We thought we would do it again at Pentecost – but God reminded us that he was in control and would tell us what to do through the community. So ten days after Easter, someone said she had enjoyed church on Easter day at our house so much, could she come every week? Of course we didn't have a church but as I tried to think what to say she filled in the blanks! '10.30, your house on Sunday?' 'Sure!' And so the next Sunday, church began. The lady who asked me has never been, but that first Sunday, two families came and we saw our first person become a Christian a couple of weeks later on 24th April. We saw her life transform and she was the first to be baptised. Praise God we have seen others come to faith and be baptized too.

As we continued to work in the community the number of people exploring faith grew and we moved out of my house, first to the new school hall then into the community centre. We became a recognised church called The Stowe and part of the Baptist Union of Great Britain at the start of 2013.

We have continued to seek to unconditionally love and bless the community and we have worked alongside people of all faiths and none to establish a charitable community association and build healthy partnerships between the community and wider bodies such as the council and developers. The line between church and community is very blurred but we believe God is in it all and we have seen him bless this estate. This is very encouraging as the current houses are just the first 875 of 4,500 so we have a long way to go yet.

The Stowe - baptismI'd love to share more with you about how God has worked in the local community – through giving us a word to wash the feet of the community, resulting in regular pamper nights, and another word about an empowerment course. I'd like to tell you more about the people who have come to faith, about healings, and lives that have been changed. I'd love to tell you about our community activities, community trips, church camping weekends, our schools' work and my years as chair of governors in the new school and our new work with children, youth and families. But there isn't space for it all!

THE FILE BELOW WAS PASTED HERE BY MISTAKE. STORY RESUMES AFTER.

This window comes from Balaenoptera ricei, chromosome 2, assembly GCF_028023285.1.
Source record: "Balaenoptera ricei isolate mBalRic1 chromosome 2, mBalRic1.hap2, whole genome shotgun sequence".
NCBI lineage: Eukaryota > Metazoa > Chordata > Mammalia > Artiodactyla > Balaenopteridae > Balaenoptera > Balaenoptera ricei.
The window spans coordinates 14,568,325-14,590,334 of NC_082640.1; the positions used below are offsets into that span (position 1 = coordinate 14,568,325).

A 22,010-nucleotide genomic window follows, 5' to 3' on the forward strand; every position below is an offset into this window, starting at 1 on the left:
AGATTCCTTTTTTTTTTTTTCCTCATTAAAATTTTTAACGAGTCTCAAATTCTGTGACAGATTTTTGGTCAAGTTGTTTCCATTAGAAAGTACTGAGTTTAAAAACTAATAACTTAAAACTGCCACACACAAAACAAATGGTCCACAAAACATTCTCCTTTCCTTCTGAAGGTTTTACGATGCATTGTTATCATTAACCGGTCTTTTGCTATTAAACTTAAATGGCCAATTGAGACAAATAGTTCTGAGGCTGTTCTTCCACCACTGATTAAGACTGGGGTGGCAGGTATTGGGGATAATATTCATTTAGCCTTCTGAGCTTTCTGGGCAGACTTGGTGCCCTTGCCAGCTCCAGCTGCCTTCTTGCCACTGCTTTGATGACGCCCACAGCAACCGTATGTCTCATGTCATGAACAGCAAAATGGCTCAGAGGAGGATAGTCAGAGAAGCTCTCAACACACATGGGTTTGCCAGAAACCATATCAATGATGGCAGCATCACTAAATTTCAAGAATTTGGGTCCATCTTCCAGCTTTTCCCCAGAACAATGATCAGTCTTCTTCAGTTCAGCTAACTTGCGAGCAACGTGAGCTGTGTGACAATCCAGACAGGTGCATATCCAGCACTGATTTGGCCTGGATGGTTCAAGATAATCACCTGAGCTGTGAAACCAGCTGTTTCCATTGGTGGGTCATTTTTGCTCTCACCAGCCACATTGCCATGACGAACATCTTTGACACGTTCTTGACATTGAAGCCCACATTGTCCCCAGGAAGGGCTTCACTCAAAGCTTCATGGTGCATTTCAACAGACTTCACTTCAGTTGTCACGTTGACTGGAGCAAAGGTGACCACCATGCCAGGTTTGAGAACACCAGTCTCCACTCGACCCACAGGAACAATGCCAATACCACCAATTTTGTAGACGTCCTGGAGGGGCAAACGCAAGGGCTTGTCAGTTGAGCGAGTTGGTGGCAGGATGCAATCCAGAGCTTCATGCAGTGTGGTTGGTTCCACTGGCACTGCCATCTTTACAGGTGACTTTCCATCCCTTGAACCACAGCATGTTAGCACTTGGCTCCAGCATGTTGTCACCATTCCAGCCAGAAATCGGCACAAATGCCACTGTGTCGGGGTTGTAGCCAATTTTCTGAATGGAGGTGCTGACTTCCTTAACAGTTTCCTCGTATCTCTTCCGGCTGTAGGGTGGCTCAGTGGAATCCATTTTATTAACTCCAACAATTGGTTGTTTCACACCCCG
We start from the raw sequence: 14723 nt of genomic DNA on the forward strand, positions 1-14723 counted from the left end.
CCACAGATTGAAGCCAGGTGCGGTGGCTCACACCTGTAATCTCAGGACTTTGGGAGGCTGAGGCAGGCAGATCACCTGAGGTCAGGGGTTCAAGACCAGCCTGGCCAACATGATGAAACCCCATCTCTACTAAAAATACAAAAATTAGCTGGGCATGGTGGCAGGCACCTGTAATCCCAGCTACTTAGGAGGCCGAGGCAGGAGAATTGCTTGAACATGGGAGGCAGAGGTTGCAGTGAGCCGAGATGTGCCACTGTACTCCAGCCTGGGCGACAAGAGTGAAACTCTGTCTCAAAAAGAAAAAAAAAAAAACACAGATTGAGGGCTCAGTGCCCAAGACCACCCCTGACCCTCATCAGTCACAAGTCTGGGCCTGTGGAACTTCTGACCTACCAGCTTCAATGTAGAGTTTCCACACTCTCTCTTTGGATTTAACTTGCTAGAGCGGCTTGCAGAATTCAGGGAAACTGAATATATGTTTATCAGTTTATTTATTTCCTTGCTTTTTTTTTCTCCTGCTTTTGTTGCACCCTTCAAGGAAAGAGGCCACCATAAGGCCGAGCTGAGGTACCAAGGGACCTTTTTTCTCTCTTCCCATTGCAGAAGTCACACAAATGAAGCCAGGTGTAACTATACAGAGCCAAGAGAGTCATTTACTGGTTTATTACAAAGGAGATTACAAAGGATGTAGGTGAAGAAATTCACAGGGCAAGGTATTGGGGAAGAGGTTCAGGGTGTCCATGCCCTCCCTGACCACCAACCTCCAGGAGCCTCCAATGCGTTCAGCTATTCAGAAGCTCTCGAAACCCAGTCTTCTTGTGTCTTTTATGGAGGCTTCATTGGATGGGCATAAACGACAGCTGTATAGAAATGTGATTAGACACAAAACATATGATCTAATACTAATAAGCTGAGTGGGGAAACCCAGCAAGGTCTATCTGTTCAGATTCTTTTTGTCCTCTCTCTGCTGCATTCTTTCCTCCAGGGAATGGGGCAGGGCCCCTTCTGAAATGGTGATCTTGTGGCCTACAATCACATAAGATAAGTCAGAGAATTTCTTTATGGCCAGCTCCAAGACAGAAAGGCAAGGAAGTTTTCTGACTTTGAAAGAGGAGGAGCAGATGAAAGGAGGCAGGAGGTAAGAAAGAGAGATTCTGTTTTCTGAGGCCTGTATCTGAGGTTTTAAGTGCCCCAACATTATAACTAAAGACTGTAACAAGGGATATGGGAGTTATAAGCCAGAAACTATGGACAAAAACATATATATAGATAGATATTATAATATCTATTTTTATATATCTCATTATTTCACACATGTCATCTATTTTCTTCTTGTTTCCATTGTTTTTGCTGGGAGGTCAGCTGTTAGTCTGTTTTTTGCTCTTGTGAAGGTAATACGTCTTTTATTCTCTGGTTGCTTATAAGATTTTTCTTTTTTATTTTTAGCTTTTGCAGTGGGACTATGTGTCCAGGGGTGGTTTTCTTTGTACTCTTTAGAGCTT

One of the greatest blessings is seeing new Christians grasping the vision to love and bless this community, some even taking on leadership.

This is particularly significant now as I've now been appointed the Pioneer Mission Enabler for the Southern Counties Baptist Association (SCBA). I'm supporting communities and projects already taking place in the region,helping people to build on mature church traditions and explore what pioneer mission looks like in their context. I'm working alongside people engaging with existing communities and helping to identifying new housing areas, make connections with other community stakeholders and create partnerships. It's exciting to see opportunities already developing.

It's a half-time role so I'll still be at The Stowe and I see the new job as being very much connected to the practical work on the ground. The words 'teaching hospital' come to mind because when people come to visit to see what we're doing here and join in, God seems to inspire them to go and love and bless their own communities. Also some of the community here are keen to support other churches locally; it's part of them being connected to the wider church.

Of course there are and will continue to be many challenges within the Stowe and SCBA as we seek to pioneer. New churches are fragile – people who explore faith come and go as the parable of the sower tells us. But God has done more than we could have asked or imagined and I look forward to joining in with what he is continuing to do both locally and regionally.


Reside - EllieReside is a Christian project evolving in response to growing housing developments to the south of Loughborough. It is led by Methodist Deacon Ellie Griffin, Reside's full-time paid worker.